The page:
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As we know that for the upper stages of the rocket, we need high propulsion efficiency thereby high specific impulse. For that we employ a nozzle with higher expansion ratios.

Now, if we conduct the static tests of such nozzles at sea-level, it will result into an over-expanded plume.

So, how so we get the details of upper-stage engines accurately?

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You need a massive facility that can maintain a near vacuum while dealing with the engine exhaust. There are (were) a couple in the US.

enter image description here

(picture from this informative paper)

These facilities typically use steam ejector systems to keep the test cell pumped down in the presence of huge amounts of exhaust entering it.

enter image description here

Note: these facilities typically don't claim to produce pure vacuum conditions. Commonly they advertise 100,000 ft (~30 km) altitude conditions (~ 0.2 psi or ~ 0.0014 MPa)

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    $\begingroup$ Wow, this is extreme. Are there any such sites in the former Soviet Union or in Europe? I guess there should be one in Europe, for the development of the Vinci engine. $\endgroup$ – Everyday Astronaut Jul 29 at 10:53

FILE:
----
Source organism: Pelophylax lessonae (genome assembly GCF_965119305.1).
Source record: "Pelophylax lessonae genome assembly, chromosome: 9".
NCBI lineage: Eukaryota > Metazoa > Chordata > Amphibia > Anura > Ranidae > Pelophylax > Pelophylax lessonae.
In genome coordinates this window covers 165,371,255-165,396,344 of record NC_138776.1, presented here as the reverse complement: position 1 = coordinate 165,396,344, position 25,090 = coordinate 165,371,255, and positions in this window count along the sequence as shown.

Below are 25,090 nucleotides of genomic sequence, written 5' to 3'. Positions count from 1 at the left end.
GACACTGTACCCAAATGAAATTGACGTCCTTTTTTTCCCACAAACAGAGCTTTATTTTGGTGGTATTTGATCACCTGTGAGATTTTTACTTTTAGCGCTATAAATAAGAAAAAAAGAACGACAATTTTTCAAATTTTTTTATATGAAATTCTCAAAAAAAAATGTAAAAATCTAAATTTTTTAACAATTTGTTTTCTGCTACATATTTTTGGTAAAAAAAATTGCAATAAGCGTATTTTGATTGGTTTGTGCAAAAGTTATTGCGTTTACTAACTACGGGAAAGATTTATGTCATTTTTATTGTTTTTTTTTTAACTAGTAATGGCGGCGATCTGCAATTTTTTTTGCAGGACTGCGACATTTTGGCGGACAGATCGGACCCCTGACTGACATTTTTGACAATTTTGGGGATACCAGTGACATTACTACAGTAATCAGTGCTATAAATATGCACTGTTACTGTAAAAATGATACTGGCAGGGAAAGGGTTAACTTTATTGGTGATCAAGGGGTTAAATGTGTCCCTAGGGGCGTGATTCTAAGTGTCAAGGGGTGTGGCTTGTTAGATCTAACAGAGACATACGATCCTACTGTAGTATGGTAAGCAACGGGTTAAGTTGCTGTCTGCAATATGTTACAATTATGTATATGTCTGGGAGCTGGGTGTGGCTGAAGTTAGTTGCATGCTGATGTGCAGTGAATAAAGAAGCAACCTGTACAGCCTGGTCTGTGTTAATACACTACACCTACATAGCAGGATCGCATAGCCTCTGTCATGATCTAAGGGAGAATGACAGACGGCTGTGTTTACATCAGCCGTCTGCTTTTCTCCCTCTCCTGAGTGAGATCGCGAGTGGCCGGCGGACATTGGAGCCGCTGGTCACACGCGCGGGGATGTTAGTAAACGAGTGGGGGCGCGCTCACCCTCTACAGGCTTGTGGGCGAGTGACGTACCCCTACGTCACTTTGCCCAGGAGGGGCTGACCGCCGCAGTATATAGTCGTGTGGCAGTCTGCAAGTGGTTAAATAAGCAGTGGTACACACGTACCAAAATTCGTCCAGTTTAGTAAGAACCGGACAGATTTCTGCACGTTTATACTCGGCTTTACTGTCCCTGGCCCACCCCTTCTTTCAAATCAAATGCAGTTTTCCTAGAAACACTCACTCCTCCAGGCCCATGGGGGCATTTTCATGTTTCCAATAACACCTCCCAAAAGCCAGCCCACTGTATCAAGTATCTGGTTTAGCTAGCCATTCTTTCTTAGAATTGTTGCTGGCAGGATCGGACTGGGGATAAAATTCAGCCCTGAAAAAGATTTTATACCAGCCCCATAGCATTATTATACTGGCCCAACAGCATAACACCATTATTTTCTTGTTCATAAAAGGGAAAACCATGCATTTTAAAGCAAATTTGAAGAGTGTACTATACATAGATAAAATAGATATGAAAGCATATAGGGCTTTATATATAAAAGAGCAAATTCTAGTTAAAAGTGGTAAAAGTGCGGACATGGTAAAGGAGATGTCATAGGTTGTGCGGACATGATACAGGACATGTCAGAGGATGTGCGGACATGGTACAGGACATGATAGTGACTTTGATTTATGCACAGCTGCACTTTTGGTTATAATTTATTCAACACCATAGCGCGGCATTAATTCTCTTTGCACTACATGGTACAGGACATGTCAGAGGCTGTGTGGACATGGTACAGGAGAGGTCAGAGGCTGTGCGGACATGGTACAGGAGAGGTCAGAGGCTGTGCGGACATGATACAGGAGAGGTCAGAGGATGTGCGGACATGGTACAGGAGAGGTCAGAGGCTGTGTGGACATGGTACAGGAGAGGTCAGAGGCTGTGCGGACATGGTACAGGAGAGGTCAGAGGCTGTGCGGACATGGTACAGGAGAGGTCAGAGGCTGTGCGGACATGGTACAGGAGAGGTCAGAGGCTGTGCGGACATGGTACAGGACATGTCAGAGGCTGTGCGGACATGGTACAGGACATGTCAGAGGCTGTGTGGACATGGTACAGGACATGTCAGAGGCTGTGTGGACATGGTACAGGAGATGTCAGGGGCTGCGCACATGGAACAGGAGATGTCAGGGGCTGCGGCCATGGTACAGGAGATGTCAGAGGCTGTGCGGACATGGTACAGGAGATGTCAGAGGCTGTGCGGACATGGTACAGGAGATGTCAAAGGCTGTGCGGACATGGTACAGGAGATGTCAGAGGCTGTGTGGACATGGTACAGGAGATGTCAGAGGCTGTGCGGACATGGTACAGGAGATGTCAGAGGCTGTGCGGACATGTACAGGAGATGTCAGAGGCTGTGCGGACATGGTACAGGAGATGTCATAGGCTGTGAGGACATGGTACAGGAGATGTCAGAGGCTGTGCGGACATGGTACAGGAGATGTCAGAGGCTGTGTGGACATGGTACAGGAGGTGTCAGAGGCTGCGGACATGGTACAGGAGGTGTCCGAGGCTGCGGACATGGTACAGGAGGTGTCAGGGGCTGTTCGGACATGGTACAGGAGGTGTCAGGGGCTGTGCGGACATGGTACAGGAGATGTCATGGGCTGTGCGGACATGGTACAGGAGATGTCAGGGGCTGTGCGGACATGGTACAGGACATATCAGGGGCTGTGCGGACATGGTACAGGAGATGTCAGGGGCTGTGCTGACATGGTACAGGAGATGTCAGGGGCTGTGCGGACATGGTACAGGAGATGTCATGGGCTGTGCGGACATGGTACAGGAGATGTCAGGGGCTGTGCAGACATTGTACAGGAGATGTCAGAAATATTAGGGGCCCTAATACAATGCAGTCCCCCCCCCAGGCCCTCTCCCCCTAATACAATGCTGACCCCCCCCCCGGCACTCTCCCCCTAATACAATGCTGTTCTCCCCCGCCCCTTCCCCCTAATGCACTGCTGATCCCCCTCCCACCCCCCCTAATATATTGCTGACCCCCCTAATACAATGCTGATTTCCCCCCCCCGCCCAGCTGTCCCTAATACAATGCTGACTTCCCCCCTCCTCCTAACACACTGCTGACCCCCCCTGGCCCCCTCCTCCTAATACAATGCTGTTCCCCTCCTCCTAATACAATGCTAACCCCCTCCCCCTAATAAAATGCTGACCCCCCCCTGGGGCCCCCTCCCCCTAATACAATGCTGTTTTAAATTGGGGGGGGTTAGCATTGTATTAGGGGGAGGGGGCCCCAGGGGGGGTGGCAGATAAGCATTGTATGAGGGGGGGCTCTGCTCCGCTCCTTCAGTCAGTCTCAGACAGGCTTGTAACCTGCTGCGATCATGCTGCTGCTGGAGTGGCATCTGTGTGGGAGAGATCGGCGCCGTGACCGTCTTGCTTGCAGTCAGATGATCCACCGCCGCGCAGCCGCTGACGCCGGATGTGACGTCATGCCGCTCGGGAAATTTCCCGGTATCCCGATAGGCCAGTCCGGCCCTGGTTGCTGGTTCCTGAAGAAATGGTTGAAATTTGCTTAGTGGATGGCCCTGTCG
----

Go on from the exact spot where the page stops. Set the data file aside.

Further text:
• $\begingroup$ Good question, I don't know. I would imagine the Soviets had one. They are expensive to maintain and not used a lot; reading between the lines it seems Plum Brook is falling into disrepair. $\endgroup$ – Organic Marble Jul 29 at 10:56
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    $\begingroup$ @EverydayAstronaut I would conjecture that nowadays these facilities aren't as important anymore, since there are much better fluid-dynamics simulations available. They give pretty reliable predictions of how the flow in the engine bell will behave. Real tests are still indispendable for the nitty-gritty narrow pipes and certainly for turbopumps, but those operate at such high pressure that I'd expect sea-level vs. vacuum won't make much difference. So, I wouldn't be surprised if most of the development of the Vinci is done without vacuum nozzle, and only a few such tests outsourced to the US. $\endgroup$ – leftaroundabout Jul 29 at 12:26
  • $\begingroup$ The Plum Brook station is limited to engines of 10,000 lbf thrust for a few seconds. The J-2 engine of Saturn V second and third stage had a vacuum thrust of 232,250 lbf. $\endgroup$ – Uwe Jul 29 at 15:31
  • $\begingroup$ @Uwe when Plum Brook was fully working " Rocket engines producing up to 100,000 lbf thrust may be run for durations up to 270 seconds with the LOX/LH2 propellant combination. " As I stated in an earlier comment, I don't think the facility has been well maintained. $\endgroup$ – Organic Marble Jul 29 at 15:54

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